South Florida corporations whose interests extend beyond the state now face challenges in meeting personal privacy requirements coming from California. And this is only the beginning.
Blame Google, Facebook, Amazon and every other online company that scoops up personal information from web searches, social media and online shopping. Add Congress to the list because if we had a national standard for online personal privacy, consumers would not be pushing back through state legislation to restrict and then delete their personal data.
While Florida’s legislature and agencies do not limit what companies can collect, they cannot prevent other states from imposing rules on local companies and enabling consumers to punish them when they fail to comply.
The California Consumer Privacy Act, or CCPA, makes many demands of Florida companies that do business in that state. The most visible requirement is that a qualifying business provide a “Do Not Sell My Personal Information” link on its website. The Florida entity must disclose to a California resident who asks for information such as categories and specific pieces of personal information it has collected; the business or commercial purpose for collecting or selling that information; and the third parties that receive it.
When demanded, the company must delete personal information, with certain exceptions, and may not sell the information.
A CEO and the vice president of sales may question whether it’s wise to continue doing business in California. They will have to decide quickly because Florida companies must comply, starting in January. Penalties will rack up fast: $2,500 for each violation or $7,500 for each intentional violation after notice and a 30-day opportunity to correct the problem.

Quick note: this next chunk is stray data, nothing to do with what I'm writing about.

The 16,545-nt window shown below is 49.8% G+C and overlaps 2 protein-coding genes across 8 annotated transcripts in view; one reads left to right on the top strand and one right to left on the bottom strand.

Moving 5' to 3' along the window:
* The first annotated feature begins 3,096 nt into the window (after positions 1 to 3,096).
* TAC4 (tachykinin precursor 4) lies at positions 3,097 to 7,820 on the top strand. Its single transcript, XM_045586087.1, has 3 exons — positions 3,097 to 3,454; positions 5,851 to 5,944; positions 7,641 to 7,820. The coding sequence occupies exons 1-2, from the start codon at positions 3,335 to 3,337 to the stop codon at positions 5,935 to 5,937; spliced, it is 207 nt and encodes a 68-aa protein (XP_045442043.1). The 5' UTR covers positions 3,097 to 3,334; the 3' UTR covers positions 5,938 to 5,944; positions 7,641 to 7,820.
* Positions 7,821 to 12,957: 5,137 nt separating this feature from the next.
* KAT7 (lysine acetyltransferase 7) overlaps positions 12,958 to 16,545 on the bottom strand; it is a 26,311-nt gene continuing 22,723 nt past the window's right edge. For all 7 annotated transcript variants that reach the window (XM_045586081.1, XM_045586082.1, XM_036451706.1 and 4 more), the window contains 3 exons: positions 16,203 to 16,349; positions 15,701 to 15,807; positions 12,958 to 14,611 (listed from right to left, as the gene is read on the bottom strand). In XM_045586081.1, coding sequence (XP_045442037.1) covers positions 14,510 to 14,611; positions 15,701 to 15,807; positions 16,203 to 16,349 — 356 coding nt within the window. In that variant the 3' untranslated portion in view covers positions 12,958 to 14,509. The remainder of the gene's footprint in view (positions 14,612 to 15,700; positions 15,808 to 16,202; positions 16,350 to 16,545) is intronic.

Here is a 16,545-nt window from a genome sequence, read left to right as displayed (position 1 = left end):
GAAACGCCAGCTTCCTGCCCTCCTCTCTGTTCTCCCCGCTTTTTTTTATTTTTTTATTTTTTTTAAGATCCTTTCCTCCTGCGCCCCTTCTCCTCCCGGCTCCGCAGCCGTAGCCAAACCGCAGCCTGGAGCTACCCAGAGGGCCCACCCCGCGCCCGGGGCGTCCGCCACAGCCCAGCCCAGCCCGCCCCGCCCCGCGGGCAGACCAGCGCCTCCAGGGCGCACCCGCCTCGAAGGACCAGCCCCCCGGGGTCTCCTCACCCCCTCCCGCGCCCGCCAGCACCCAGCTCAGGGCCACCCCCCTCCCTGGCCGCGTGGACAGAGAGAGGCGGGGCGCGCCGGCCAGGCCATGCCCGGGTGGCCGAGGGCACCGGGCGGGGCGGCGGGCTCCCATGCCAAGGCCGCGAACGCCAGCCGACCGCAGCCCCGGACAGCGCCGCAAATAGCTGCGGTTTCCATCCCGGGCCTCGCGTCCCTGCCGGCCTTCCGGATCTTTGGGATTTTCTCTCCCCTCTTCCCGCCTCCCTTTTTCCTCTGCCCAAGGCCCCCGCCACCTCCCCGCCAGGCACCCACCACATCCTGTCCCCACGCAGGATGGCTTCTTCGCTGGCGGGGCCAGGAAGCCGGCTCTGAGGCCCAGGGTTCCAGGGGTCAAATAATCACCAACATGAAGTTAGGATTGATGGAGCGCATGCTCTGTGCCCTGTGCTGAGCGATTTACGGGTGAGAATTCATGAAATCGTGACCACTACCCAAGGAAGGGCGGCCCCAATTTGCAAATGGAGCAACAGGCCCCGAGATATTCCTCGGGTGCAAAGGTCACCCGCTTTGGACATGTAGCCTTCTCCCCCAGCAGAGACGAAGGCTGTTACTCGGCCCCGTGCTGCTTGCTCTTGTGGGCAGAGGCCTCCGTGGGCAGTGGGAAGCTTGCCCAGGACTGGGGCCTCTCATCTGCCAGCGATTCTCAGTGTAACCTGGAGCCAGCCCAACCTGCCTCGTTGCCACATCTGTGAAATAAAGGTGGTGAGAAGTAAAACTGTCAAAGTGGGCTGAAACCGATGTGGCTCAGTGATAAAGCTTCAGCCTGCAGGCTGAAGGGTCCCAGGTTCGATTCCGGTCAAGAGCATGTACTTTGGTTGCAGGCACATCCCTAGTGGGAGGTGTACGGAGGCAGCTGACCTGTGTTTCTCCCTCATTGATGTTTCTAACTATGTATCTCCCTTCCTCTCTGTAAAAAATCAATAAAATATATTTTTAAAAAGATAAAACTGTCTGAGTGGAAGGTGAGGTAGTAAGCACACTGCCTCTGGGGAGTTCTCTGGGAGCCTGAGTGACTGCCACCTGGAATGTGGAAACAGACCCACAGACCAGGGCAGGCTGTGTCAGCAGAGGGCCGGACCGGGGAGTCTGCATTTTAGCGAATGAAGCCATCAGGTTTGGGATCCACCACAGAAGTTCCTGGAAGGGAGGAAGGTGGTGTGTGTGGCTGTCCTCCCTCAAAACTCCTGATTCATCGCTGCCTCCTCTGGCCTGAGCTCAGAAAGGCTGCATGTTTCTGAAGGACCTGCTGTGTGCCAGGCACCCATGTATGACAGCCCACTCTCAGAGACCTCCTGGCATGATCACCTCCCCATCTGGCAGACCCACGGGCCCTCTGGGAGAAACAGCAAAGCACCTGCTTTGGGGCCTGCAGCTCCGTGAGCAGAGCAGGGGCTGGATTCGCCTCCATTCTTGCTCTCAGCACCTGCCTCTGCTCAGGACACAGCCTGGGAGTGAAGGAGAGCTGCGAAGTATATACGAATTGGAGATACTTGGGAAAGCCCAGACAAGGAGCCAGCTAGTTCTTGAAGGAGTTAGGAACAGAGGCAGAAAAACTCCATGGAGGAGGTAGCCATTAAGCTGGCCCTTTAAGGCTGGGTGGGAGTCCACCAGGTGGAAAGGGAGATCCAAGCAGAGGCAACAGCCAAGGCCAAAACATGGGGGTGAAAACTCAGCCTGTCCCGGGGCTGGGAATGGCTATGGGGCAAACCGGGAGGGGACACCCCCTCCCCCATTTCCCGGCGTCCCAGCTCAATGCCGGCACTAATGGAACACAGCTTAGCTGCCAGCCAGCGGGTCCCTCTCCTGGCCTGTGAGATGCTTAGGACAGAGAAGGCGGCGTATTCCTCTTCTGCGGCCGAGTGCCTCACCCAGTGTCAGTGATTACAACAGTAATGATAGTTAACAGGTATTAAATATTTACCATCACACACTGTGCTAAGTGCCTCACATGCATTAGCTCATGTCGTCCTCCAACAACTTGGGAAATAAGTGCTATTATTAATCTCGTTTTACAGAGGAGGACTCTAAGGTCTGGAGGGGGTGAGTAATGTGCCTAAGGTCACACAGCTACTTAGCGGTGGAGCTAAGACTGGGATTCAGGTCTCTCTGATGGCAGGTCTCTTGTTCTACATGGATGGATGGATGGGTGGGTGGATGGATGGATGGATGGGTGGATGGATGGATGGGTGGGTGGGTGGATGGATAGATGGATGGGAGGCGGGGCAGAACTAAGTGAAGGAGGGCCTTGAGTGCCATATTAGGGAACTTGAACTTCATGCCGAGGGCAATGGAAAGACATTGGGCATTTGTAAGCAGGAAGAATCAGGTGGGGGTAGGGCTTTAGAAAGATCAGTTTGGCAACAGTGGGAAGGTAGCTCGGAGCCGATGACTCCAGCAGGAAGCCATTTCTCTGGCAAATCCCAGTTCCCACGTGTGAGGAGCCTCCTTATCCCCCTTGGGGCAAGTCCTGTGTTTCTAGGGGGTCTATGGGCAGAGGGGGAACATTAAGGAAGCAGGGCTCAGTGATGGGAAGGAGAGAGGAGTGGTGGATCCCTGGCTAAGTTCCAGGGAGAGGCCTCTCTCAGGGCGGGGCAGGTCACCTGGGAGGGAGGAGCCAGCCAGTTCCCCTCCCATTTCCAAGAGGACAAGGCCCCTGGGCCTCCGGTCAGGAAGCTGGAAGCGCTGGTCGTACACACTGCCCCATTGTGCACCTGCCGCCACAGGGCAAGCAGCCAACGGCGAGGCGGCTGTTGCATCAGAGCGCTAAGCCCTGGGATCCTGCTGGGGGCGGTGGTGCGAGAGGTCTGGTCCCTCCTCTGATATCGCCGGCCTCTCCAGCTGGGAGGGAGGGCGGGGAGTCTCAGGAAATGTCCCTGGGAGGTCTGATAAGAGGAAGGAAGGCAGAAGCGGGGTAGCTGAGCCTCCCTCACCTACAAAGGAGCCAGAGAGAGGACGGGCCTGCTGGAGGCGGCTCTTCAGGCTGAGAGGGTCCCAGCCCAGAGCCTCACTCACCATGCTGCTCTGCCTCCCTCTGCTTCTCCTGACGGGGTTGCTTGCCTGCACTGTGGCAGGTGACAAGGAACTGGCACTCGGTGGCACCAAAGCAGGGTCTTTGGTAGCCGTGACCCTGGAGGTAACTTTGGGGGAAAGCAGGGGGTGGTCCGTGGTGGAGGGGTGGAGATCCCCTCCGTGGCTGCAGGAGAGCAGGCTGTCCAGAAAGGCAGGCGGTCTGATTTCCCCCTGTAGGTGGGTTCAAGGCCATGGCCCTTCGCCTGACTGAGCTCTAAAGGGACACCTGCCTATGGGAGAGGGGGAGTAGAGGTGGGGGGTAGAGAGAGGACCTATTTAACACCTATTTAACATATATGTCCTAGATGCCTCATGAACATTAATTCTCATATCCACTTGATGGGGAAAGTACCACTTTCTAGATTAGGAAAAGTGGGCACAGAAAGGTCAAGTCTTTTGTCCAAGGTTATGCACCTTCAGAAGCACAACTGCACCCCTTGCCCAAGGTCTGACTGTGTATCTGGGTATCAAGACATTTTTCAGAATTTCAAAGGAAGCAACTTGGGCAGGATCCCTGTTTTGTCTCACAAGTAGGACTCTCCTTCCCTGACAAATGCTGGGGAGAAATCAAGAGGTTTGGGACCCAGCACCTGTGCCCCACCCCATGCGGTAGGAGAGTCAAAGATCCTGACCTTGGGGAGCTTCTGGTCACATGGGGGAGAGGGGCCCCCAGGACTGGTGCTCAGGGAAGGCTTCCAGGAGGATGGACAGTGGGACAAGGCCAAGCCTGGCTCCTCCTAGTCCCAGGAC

Participating in the world’s fifth-largest economy will require a major investment in technology to meld pots of customer information into one vat and then dispense or dispose of it as required.
But that’s not the bad news. California is blazing a path for other states. New York and Massachusetts, with their many business connections and many times more snowbirds in Florida, are considering privacy legislation. Potential headaches exist not just for the chief executive and sales team, but for the chief operating, financial and information officers and, naturally, general counsel: How can their company meet multiple privacy standards?
As of late September, the Massachusetts measure was moving through a joint committee. The legislation resembles California law and, according to bill watchers, gives residents the right to seek large damages in class action lawsuits without showing actual injury.
New York’s legislation, recently in its senate, has a private right of action for any violation that applies to all businesses regardless of how much or how little business they do in the state. If the bill becomes law, it would immediately affect many of South Florida’s major employers, such as tourism, real estate, health care, financial services and logistics.
Florida executives might be less concerned that legislatures in Maryland, North Dakota and Hawaii have also considered personal privacy laws. What should worry them is that those and other states are taking notice of California. Are our local businesses preparing for more privacy rules? Probably not. Should they be? Unequivocally, yes. ♦
Luis Salazar is the founder of Salazar Law, a minority-owned firm specializing in complex data privacy and compliance matters. The Department of Justice has appointed him 25 times as consumer privacy ombudsman to protect more than 40 million data profiles for consumers. He can be reached at email@example.com.